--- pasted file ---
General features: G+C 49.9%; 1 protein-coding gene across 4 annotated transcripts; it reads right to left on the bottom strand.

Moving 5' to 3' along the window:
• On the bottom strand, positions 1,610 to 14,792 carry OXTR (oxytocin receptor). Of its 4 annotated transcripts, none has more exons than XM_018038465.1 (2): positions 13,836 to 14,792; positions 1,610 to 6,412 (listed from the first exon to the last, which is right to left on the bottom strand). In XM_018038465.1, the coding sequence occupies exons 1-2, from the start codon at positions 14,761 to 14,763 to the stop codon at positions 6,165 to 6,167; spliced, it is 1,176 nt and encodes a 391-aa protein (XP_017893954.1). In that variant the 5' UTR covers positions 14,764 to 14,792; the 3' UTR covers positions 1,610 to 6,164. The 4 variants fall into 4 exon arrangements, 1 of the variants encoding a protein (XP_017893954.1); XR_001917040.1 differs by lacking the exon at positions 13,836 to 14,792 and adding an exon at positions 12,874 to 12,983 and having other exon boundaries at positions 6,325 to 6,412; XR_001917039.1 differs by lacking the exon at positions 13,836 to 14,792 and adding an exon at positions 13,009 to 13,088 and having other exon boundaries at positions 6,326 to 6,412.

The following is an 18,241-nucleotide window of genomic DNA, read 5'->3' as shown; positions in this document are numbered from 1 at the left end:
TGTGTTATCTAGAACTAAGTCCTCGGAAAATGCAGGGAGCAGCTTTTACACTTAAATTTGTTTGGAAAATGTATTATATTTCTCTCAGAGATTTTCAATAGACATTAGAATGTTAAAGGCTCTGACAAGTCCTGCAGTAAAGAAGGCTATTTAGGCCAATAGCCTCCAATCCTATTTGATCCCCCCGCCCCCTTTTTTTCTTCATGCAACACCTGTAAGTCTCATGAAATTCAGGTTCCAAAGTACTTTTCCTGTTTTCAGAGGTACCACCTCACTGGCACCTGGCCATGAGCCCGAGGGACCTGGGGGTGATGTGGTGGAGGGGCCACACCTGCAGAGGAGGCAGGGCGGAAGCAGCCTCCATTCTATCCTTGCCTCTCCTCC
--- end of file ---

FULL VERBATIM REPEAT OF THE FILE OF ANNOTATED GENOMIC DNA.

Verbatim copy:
General features: G+C 49.9%; 1 protein-coding gene across 4 annotated transcripts; it reads right to left on the bottom strand.

Moving 5' to 3' along the window:
• On the bottom strand, positions 1,610 to 14,792 carry OXTR (oxytocin receptor). Of its 4 annotated transcripts, none has more exons than XM_018038465.1 (2): positions 13,836 to 14,792; positions 1,610 to 6,412 (listed from the first exon to the last, which is right to left on the bottom strand). In XM_018038465.1, the coding sequence occupies exons 1-2, from the start codon at positions 14,761 to 14,763 to the stop codon at positions 6,165 to 6,167; spliced, it is 1,176 nt and encodes a 391-aa protein (XP_017893954.1). In that variant the 5' UTR covers positions 14,764 to 14,792; the 3' UTR covers positions 1,610 to 6,164. The 4 variants fall into 4 exon arrangements, 1 of the variants encoding a protein (XP_017893954.1); XR_001917040.1 differs by lacking the exon at positions 13,836 to 14,792 and adding an exon at positions 12,874 to 12,983 and having other exon boundaries at positions 6,325 to 6,412; XR_001917039.1 differs by lacking the exon at positions 13,836 to 14,792 and adding an exon at positions 13,009 to 13,088 and having other exon boundaries at positions 6,326 to 6,412.

The following is an 18,241-nucleotide window of genomic DNA, read 5'->3' as shown; positions in this document are numbered from 1 at the left end:
TGTGTTATCTAGAACTAAGTCCTCGGAAAATGCAGGGAGCAGCTTTTACACTTAAATTTGTTTGGAAAATGTATTATATTTCTCTCAGAGATTTTCAATAGACATTAGAATGTTAAAGGCTCTGACAAGTCCTGCAGTAAAGAAGGCTATTTAGGCCAATAGCCTCCAATCCTATTTGATCCCCCCGCCCCCTTTTTTTCTTCATGCAACACCTGTAAGTCTCATGAAATTCAGGTTCCAAAGTACTTTTCCTGTTTTCAGAGGTACCACCTCACTGGCACCTGGCCATGAGCCCGAGGGACCTGGGGGTGATGTGGTGGAGGGGCCACACCTGCAGAGGAGGCAGGGCGGAAGCAGCCTCCATTCTATCCTTGCCTCTCCTCC